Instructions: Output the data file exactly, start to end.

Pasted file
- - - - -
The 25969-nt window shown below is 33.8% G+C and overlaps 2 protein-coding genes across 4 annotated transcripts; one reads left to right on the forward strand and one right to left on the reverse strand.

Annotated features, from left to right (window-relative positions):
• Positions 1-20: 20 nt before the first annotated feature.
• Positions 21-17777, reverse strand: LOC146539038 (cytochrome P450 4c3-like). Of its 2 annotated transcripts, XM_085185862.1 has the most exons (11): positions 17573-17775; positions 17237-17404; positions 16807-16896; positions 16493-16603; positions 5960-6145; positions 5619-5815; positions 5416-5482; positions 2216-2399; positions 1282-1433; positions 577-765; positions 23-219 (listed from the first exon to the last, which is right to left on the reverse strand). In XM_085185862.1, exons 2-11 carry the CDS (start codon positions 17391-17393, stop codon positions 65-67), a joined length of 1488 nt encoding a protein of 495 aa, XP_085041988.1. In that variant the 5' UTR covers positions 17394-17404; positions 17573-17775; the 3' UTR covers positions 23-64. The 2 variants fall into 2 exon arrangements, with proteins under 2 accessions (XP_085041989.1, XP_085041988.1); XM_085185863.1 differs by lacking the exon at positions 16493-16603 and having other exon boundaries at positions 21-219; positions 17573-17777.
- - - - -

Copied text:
The 25969-nt window shown below is 33.8% G+C and overlaps 2 protein-coding genes across 4 annotated transcripts; one reads left to right on the forward strand and one right to left on the reverse strand.

Annotated features, from left to right (window-relative positions):
• Positions 1-20: 20 nt before the first annotated feature.
• Positions 21-17777, reverse strand: LOC146539038 (cytochrome P450 4c3-like). Of its 2 annotated transcripts, XM_085185862.1 has the most exons (11): positions 17573-17775; positions 17237-17404; positions 16807-16896; positions 16493-16603; positions 5960-6145; positions 5619-5815; positions 5416-5482; positions 2216-2399; positions 1282-1433; positions 577-765; positions 23-219 (listed from the first exon to the last, which is right to left on the reverse strand). In XM_085185862.1, exons 2-11 carry the CDS (start codon positions 17391-17393, stop codon positions 65-67), a joined length of 1488 nt encoding a protein of 495 aa, XP_085041988.1. In that variant the 5' UTR covers positions 17394-17404; positions 17573-17775; the 3' UTR covers positions 23-64. The 2 variants fall into 2 exon arrangements, with proteins under 2 accessions (XP_085041989.1, XP_085041988.1); XM_085185863.1 differs by lacking the exon at positions 16493-16603 and having other exon boundaries at positions 21-219; positions 17573-17777.